Obama’s nominee to be ambassador to Vatican faces Senate committee
WASHINGTON (CNS) – U.S. Sen. Any Klobuchar, D-Minn., described theology professor Miguel Diaz as someone capable of narrowing gaps between communities and called his life a “modern-day immigrant success story.”
She made the comments July 22 during the Senate Foreign Relations Committee hearings for several of President Barack Obama’s ambassador nominees.
Diaz is Obama’s pick to be U.S. ambassador to the Vatican. The nominations will have to be confirmed by the full Senate. If confirmed, Diaz will be the ninth U.S. ambassador to the Vatican.
He is a professor in the theology departments at the College of St. Benedict in St. Joseph, Minn., and at St. John’s University in Collegeville, Minn. He also is a member of the faculty at the graduate School of Theology at St. John’s University.
U.S. Sen. Robert Casey, D-Pa., introduced Diaz as well as the president’s nominees to be ambassadors for other countries such as Morocco, Saudi Arabia and the Netherlands.
Casey said the U.S. and the Vatican share many common goals, with peace in the Middle East and the halting of nuclear proliferation being just two examples.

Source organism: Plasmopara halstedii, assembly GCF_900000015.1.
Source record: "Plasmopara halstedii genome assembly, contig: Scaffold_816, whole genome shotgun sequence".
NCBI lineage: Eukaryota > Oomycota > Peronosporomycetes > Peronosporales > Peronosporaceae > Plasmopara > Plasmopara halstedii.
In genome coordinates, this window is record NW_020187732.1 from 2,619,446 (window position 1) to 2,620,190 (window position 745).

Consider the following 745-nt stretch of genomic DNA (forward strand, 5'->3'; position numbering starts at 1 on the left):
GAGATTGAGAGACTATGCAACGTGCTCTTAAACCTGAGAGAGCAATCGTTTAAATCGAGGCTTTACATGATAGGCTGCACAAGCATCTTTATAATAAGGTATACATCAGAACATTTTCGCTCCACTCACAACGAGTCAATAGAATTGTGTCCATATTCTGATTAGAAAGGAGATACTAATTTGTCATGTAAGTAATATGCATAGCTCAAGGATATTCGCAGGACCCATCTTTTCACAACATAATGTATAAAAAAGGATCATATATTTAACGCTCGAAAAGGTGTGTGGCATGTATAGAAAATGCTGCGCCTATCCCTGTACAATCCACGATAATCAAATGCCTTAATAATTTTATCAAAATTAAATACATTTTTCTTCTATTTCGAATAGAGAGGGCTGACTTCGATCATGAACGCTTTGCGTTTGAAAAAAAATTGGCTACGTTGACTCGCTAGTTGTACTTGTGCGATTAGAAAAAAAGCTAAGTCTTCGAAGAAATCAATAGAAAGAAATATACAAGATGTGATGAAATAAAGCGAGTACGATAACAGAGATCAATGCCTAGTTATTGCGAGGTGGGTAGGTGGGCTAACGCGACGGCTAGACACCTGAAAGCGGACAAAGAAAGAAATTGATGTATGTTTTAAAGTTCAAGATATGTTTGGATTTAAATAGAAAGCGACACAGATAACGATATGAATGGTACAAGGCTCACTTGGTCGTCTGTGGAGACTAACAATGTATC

In his remarks, Diaz said he intends to “further the cause of peace by respectfully listening and learning from others.”
Originally from Cuba, he said the experience of living in two cultures will aid him in his efforts to build links between the U.S. and the Vatican.
When they arrived in the States, Diaz’s family could not speak English, but after years of hard work, Diaz went on to receive an education at the University of Notre Dame in Indiana.
Klobuchar, too, said she saw the benefits of Diaz’s Cuban heritage in his work with the Catholic Latino community.
Unlike other ambassadorships, Klobuchar said, the work of the ambassador to the Vatican is based more on ideas than on nuts-and-bolts issues like trade relations, which she said makes it an ideal position for a scholar.
Diaz told committee members and the other nominees of his desire to use his academic work on human identity and cultures to ensure a strong friendship between America and the Vatican. He said he was especially interested in exploring the relationship between religion and human identity, taking into account cultural influences.
He introduced members of his family who were at the hearing: his wife, Marian, and their four children.
The committee gave nominees limited time for statements but entered the full text of each statement into the record.
“He knows and loves America and he knows and loves the Catholic Church,” said Klobuchar in concluding her remarks.